“She audaciously believed a large sum of money could be raised from African American alumni and friends to expand the Black House and demonstrated that alumni of color will step up and contribute our time, treasures, and talents to Stanford for the projects and experiences we most care about,” White said. “Her dedication to generations of Stanford students and to the university is unmatched. The Stanford student experience and my own relationship with my alma mater are stronger because of Jan’s significant contributions.”

Barker Alexander became a resident fellow at Ujamaa House in 2006 and worked to foster intellectual engagement at the undergraduate residence, which focuses on the histories, issues, and cultures of the Black diaspora. She co-taught classes, Black Sitcoms: An Examination of Blackness on Television, Black Cinema: A Critique of the Portrayals of Blackness on the Silver Screen, and Living Single Revisited. She also took students on immersive learning experiences to New Orleans, including Research, Policy, and Personal Narratives after Hurricane Katrina and Mardi Gras through a Black Lens in 2018.

Barker Alexander and her husband raised their sons Hudson and Armstead at Ujamaa House. Over the years, it wasn’t unusual for students to knock on their door late at night to go over an existential crisis, and her family patiently supported her work. “The things I’ve done, the impact I’ve had, I wouldn’t have been able to do it without my husband and him being willing to share me with so many people,” Barker Alexander said.

In 2020, the Ujamaa RF position became the first-ever endowed position in residential education and was named in her honor.

Tireless devotion

In the Black House and Ujamaa House, Barker Alexander said she’s been able to walk the halls of history, legacy, and change.

Barker Alexander firmly believes that people must sit in discomfort to learn and that’s where the most valuable learning comes from. “I like to say that we are the sweet spot where emotion and intellectual vitality collide,” she said. “It’s just not right to carve out a section of ourselves to make you comfortable. That’s not how you learn.”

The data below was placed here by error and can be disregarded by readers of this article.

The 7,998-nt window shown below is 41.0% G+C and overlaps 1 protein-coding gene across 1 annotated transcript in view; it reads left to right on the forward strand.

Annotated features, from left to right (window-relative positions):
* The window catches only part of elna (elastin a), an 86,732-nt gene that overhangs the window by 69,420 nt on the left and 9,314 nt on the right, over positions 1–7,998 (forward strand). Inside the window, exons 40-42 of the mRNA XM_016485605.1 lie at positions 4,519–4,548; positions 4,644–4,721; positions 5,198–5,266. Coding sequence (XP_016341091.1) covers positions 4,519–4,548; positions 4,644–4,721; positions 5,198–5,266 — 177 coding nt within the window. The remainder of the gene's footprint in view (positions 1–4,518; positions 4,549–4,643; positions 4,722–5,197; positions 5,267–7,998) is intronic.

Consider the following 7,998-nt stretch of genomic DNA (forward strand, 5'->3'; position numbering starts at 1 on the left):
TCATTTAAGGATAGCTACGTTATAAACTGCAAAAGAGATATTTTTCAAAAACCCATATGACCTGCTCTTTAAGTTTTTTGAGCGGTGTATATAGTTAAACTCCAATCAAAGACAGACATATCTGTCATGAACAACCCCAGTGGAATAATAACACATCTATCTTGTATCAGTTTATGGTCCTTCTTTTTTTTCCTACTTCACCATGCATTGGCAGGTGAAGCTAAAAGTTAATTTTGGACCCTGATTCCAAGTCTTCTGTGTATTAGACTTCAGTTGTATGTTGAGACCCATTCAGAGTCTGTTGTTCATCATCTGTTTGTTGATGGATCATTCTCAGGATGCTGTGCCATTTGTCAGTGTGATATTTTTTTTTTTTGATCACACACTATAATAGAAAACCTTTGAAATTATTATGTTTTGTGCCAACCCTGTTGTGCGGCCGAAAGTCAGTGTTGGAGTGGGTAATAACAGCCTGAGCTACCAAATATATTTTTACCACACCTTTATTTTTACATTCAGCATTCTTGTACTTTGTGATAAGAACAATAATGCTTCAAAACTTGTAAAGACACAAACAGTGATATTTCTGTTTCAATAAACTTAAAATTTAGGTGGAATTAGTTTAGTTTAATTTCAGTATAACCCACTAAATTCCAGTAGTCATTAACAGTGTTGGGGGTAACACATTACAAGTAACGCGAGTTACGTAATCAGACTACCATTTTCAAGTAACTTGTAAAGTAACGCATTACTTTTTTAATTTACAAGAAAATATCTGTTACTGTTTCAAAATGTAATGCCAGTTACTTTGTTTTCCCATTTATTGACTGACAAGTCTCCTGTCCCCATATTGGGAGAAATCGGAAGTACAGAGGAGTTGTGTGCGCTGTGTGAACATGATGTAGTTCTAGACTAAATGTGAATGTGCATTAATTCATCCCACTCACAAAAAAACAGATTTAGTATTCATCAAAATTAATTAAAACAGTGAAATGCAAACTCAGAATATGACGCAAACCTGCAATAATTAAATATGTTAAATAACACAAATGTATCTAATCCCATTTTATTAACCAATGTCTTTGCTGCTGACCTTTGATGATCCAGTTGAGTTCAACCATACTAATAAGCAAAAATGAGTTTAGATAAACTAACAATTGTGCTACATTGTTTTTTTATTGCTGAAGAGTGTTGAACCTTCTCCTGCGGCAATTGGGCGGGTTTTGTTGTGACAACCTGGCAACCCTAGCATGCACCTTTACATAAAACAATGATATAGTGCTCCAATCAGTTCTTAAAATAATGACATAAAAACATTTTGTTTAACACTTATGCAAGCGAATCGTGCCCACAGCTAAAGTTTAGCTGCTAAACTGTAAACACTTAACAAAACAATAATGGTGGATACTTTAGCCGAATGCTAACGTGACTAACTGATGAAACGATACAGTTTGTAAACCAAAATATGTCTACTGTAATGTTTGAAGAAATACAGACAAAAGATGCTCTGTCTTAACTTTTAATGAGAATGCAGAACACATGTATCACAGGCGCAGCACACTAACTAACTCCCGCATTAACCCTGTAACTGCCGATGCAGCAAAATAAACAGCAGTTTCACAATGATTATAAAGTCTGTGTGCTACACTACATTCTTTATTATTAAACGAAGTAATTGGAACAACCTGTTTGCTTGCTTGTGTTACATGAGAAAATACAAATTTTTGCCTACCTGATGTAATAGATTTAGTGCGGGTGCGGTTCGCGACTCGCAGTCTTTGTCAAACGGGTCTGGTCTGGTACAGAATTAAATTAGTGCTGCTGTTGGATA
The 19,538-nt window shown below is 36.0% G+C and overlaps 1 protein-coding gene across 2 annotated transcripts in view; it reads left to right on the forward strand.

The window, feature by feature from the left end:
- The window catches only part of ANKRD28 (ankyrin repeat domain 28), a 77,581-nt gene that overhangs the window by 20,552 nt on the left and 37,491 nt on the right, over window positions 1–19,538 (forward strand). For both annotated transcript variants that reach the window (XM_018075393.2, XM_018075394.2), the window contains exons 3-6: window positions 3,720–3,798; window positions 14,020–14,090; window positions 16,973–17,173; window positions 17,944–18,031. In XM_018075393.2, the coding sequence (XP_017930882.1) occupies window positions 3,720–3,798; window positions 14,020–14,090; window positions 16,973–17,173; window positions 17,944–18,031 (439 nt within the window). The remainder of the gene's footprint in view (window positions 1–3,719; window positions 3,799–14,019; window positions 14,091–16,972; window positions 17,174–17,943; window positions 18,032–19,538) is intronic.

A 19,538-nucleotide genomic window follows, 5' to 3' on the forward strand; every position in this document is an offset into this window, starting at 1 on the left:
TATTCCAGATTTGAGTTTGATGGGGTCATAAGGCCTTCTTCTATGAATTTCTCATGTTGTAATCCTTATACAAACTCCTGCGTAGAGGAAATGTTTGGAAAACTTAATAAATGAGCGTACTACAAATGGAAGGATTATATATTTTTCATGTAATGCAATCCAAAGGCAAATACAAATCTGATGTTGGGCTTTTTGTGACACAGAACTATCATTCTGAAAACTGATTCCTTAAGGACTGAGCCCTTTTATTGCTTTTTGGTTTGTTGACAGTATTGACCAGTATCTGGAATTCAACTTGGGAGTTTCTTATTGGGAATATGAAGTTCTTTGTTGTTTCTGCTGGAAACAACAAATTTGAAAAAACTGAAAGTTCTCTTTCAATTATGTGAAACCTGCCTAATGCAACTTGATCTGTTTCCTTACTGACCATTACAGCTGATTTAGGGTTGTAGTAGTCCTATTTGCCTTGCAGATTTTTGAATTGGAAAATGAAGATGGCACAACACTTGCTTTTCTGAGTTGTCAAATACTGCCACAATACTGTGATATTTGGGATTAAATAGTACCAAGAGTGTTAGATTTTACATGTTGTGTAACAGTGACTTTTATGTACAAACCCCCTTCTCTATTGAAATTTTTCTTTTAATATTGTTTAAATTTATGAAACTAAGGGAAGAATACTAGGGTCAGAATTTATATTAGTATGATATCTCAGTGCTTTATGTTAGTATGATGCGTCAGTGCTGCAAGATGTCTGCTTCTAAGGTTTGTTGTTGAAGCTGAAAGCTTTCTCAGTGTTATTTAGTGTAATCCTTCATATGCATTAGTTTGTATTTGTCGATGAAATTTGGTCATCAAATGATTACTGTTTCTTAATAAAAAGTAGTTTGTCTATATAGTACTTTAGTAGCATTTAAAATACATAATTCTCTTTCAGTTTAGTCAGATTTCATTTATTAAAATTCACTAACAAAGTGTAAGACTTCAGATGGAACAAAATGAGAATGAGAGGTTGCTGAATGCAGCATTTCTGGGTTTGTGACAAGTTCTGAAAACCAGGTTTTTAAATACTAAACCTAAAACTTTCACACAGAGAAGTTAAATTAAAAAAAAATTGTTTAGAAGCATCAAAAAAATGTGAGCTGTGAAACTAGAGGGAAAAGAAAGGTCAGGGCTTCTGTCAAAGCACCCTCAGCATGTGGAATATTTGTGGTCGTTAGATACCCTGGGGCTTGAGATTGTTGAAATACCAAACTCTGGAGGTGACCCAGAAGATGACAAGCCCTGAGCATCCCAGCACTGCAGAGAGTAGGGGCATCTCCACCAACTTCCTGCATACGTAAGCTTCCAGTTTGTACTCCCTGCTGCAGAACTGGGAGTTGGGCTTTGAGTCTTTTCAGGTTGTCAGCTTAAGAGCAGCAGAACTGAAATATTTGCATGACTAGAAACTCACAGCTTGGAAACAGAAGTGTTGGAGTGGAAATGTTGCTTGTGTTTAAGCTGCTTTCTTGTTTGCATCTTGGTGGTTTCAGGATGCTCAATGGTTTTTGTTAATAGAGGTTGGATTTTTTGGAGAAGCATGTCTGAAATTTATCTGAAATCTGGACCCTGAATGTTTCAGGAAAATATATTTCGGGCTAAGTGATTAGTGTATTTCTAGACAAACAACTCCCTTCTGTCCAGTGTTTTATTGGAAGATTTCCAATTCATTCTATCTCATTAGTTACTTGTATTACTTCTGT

In recognition of her work at the Black House, Barker Alexander received the Lloyd W. Dinkelspiel Award for Distinctive Contributions to Undergraduate Education in 2011. In 2012, the College Board honored her with the Dr. Asa G. Hilliard Model of Excellence Award, which recognizes individuals and organizations that have developed successful methodologies positively impacting African American students.

In 2021, Barker Alexander won the Kenneth M. Cuthbertson Award, which is the highest honor for a staff member at Stanford. She is the only woman to receive both the Dinkelspiel and Cuthbertson awards.

It’s not easy to leave The Farm, but Barker Alexander will return for a celebration on Sept. 30 and Reunion Homecoming when she will be inducted to the Multicultural Alumni Hall of Fame. This distinction is for alumni and affiliated faculty or staff who have contributed greatly to their communities.

Next, Barker Alexander heads home to Louisiana where she has accepted the position of executive associate vice president of diversity and inclusion at her alma mater, Louisiana State University, beginning in October.

“God placed an opportunity in front of me that I didn’t go looking for,” Barker Alexander said. “I’ve looked over my career here, and I feel pleased. God has ordered my steps and allowed me to see my flowers. I’m looking forward to my next chapter.”